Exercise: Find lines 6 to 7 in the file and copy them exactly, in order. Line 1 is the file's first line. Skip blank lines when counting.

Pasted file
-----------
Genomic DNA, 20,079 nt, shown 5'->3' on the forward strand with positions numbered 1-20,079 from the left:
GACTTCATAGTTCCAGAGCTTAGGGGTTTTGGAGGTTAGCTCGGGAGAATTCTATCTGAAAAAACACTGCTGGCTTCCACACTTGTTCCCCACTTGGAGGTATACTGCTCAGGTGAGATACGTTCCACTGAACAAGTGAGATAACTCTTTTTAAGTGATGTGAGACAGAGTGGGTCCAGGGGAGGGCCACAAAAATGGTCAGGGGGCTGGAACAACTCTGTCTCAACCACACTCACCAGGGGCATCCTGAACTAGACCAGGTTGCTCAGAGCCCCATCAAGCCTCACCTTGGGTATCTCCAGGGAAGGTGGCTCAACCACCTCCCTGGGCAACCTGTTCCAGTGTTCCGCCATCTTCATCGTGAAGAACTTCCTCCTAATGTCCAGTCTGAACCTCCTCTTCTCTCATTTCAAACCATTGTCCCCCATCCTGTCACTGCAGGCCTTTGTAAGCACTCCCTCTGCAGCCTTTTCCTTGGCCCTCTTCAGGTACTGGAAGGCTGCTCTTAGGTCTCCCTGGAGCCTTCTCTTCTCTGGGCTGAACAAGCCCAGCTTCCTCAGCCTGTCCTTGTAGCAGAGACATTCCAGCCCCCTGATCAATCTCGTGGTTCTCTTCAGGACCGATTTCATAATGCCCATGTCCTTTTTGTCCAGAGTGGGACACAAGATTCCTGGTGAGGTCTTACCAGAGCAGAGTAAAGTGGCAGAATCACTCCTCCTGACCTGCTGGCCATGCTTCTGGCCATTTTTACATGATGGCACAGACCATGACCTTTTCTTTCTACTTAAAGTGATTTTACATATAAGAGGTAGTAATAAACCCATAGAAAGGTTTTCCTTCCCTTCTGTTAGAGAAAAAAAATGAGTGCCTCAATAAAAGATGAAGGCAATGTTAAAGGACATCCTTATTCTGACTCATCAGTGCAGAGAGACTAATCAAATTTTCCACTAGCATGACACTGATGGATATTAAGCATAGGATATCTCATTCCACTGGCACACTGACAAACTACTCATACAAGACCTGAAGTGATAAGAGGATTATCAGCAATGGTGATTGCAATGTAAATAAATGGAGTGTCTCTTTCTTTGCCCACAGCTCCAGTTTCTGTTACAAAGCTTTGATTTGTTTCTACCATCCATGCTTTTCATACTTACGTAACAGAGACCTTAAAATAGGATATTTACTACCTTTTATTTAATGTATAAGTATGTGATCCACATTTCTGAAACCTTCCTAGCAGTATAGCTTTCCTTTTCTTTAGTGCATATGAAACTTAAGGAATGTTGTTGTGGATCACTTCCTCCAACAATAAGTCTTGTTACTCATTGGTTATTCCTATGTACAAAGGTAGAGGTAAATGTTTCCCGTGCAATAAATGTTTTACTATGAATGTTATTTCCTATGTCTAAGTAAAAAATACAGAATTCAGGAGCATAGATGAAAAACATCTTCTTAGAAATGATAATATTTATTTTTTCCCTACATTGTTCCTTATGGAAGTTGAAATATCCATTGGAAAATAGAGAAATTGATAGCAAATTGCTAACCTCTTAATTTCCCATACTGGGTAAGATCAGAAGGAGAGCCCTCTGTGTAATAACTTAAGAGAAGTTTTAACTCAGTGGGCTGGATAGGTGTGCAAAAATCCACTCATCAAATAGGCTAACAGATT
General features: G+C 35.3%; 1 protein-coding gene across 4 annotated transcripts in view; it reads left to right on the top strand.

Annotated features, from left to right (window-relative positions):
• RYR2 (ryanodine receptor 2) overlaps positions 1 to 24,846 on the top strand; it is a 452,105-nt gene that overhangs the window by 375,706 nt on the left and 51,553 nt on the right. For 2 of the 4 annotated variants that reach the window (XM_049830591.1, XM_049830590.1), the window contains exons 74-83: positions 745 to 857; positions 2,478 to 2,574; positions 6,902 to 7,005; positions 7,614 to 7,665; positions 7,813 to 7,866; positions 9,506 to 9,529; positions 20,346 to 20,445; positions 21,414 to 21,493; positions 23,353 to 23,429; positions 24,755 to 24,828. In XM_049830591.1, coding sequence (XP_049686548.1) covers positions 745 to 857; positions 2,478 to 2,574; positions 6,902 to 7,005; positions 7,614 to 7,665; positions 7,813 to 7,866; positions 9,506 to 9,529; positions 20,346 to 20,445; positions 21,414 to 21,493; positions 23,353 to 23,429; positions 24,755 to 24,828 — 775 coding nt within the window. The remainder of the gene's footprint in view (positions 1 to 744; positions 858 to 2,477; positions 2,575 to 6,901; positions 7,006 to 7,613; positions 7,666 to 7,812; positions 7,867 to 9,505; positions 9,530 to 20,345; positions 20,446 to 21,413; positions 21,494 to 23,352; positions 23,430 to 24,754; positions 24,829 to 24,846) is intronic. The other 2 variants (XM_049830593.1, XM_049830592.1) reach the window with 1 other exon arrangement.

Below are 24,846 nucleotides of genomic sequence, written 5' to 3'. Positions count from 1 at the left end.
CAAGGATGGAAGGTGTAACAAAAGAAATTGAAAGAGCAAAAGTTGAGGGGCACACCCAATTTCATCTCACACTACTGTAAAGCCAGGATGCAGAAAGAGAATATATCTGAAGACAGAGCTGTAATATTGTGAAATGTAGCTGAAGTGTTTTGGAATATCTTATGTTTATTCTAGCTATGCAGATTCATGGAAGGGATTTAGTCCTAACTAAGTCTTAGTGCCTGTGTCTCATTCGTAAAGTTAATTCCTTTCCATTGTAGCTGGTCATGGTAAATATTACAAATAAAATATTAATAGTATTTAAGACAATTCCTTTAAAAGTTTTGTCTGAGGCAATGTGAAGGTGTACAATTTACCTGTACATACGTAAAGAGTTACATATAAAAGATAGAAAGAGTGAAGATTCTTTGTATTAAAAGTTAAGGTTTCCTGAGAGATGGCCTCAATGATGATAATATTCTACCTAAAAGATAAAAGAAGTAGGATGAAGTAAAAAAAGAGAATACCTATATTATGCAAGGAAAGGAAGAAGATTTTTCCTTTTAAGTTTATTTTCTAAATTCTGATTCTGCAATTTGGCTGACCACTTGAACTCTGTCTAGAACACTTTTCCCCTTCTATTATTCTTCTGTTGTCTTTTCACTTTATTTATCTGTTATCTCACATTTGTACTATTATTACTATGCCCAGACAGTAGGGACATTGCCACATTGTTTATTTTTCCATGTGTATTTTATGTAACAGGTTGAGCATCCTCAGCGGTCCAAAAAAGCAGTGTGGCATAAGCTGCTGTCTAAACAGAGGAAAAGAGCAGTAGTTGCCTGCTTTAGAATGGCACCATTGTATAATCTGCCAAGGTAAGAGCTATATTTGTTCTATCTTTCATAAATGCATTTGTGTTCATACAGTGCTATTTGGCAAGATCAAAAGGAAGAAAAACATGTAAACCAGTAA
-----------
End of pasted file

Below are 24,846 nucleotides of genomic sequence, written 5' to 3'. Positions count from 1 at the left end.
CAAGGATGGAAGGTGTAACAAAAGAAATTGAAAGAGCAAAAGTTGAGGGGCACACCCAATTTCATCTCACACTACTGTAAAGCCAGGATGCAGAAAGAGAATATATCTGAAGACAGAGCTGTAATATTGTGAAATGTAGCTGAAGTGTTTTGGAATATCTTATGTTTATTCTAGCTATGCAGATTCATGGAAGGGATTTAGTCCTAACTAAGTCTTAGTGCCTGTGTCTCATTCGTAAAGTTAATTCCTTTCCATTGTAGCTGGTCATGGTAAATATTACAAATAAAATATTAATAGTATTTAAGACAATTCCTTTAAAAGTTTTGTCTGAGGCAATGTGAAGGTGTACAATTTACCTGTACATACGTAAAGAGTTACATATAAAAGATAGAAAGAGTGAAGATTCTTTGTATTAAAAGTTAAGGTTTCCTGAGAGATGGCCTCAATGATGATAATATTCTACCTAAAAGATAAAAGAAGTAGGATGAAGTAAAAAAAGAGAATACCTATATTATGCAAGGAAAGGAAGAAGATTTTTCCTTTTAAGTTTATTTTCTAAATTCTGATTCTGCAATTTGGCTGACCACTTGAACTCTGTCTAGAACACTTTTCCCCTTCTATTATTCTTCTGTTGTCTTTTCACTTTATTTATCTGTTATCTCACATTTGTACTATTATTACTATGCCCAGACAGTAGGGACATTGCCACATTGTTTATTTTTCCATGTGTATTTTATGTAACAGGTTGAGCATCCTCAGCGGTCCAAAAAAGCAGTGTGGCATAAGCTGCTGTCTAAACAGAGGAAAAGAGCAGTAGTTGCCTGCTTTAGAATGGCACCATTGTATAATCTGCCAAGGTAAGAGCTATATTTGTTCTATCTTTCATAAATGCATTTGTGTTCATACAGTGCTATTTGGCAAGATCAAAAGGAAGAAAAACATGTAAACCAGTAA